Oil Falls as Mideast Tension Between Russia and Turkey Eases

  • Russia is ready to participate in coalition against IS: Putin
  • Moscow limits retaliation to economic steps after jet downed

Oil fell in New York for the first time this week as fears of Russian military retaliation against Turkey dissipated.

Russian President Vladimir Putin said his country is ready to participate in a broad coalition against the Islamic State after meeting with French President Francois Hollande in Moscow. While announcing tighter controls on Turkish imports in response to the shooting down of a Russian fighter jet near the Syrian border on Tuesday, Russia ruled out military action. The standoff between the two countries had raised tension in the Middle East, a region holding almost half the world’s oil reserves.

Tension has “dissipated,” Michael Hewoil, senior analyst at London-based CMC Markets Plc, said by phone. “Initially, there was a bit of concern that it would increase the geopolitical risk in that region.”

West Texas Intermediate for January delivery fell 53 cents, or 1.2 percent, to $42.51 a barrel at the 1 p.m. close of trading on the New York Mercantile Exchange. The volume of all futures traded was 74 percent below the 100-day average. Floor trading was closed today because of the U.S. Thanksgiving holiday.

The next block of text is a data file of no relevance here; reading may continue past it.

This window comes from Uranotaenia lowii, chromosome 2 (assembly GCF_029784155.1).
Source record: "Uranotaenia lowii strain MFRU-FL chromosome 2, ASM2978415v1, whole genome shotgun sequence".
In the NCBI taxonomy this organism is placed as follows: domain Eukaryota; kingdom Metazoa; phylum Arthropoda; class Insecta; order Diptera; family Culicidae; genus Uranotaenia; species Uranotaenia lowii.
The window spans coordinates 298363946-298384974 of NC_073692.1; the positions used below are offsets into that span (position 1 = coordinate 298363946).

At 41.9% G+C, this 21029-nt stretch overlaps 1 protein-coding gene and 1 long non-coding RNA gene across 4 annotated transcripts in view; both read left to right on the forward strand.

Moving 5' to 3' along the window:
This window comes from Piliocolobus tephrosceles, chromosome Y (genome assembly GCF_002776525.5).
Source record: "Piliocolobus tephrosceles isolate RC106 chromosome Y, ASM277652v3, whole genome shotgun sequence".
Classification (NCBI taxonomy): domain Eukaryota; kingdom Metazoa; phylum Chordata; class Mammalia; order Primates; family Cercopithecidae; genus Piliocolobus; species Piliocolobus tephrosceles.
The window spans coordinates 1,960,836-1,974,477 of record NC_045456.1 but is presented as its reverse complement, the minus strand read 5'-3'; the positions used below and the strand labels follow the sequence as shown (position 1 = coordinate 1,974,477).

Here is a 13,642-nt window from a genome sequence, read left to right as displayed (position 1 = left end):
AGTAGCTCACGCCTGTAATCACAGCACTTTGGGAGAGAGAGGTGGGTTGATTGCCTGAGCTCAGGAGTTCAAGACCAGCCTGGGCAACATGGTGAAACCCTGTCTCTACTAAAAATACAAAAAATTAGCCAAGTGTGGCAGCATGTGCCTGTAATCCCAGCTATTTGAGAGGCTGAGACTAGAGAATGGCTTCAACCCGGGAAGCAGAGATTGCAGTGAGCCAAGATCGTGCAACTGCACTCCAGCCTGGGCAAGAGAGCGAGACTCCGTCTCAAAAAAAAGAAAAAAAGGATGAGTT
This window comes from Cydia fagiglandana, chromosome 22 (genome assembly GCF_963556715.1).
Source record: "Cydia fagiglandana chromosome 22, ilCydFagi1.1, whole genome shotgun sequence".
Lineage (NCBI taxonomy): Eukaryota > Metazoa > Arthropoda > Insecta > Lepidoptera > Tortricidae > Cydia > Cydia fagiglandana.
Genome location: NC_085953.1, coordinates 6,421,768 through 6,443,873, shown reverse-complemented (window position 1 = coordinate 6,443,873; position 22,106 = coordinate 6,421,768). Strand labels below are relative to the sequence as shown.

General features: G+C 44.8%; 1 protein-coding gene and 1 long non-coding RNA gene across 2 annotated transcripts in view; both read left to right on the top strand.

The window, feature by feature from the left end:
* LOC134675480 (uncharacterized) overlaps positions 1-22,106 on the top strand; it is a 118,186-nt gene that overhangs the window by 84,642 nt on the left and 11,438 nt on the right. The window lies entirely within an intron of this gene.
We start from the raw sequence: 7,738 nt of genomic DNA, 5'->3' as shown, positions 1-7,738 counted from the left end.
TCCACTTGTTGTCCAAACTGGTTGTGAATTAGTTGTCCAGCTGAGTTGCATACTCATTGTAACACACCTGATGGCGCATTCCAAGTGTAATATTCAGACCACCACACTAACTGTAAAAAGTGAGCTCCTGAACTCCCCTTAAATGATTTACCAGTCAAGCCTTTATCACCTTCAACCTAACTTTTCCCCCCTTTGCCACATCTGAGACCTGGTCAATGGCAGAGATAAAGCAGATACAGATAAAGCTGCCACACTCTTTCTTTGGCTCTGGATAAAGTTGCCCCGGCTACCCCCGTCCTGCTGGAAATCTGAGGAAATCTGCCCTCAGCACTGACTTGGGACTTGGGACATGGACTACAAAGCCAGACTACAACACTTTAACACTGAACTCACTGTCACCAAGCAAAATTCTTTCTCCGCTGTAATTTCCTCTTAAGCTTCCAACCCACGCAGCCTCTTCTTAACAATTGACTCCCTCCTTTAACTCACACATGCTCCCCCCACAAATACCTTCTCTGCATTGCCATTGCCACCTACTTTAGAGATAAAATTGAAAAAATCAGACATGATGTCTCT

Brent for January settlement slid 71 cents, or 1.5 percent, to $45.46 a barrel on the London-based ICE Futures Europe exchange, the first decline in seven days. The European benchmark crude traded at a premium of $2.95 to WTI.

U.S. Supplies

U.S. stockpiles of oil rose 961,000 barrels last week to 488.2 million barrels, within 3 million barrels of the record set in April, according to the Energy Information Administration data released yesterday.

“We saw some builds in inventories yesterday that have weighed on prices,” Michael Poulsen, an analyst at Global Risk Management Ltd., said by phone. Oil “is simply not moving fast enough out of inventories because demand has not caught up.”

Oil has slumped more than 40 percent over the past year amid speculation a global surplus will be prolonged as U.S. inventories remain more than 100 million barrels above the five-year seasonal average and OPEC pumps above its quota.

Inventories have climbed even after U.S. oil drillers have idled about 65 percent of the country’s rigs since October 2014. The number of rigs targeting oil in the U.S. fell by nine to 555 in the week through Nov. 25, the lowest level since June 2010, Baker Hughes Inc. said on its website.

The Organization of Petroleum Exporting Countries meets Dec. 4 in Vienna to discuss production quotas. Member Iran plans to increase output next year and will pitch more than 50 oil and gas projects to foreign investors at a two-day conference in Tehran starting Nov. 28.

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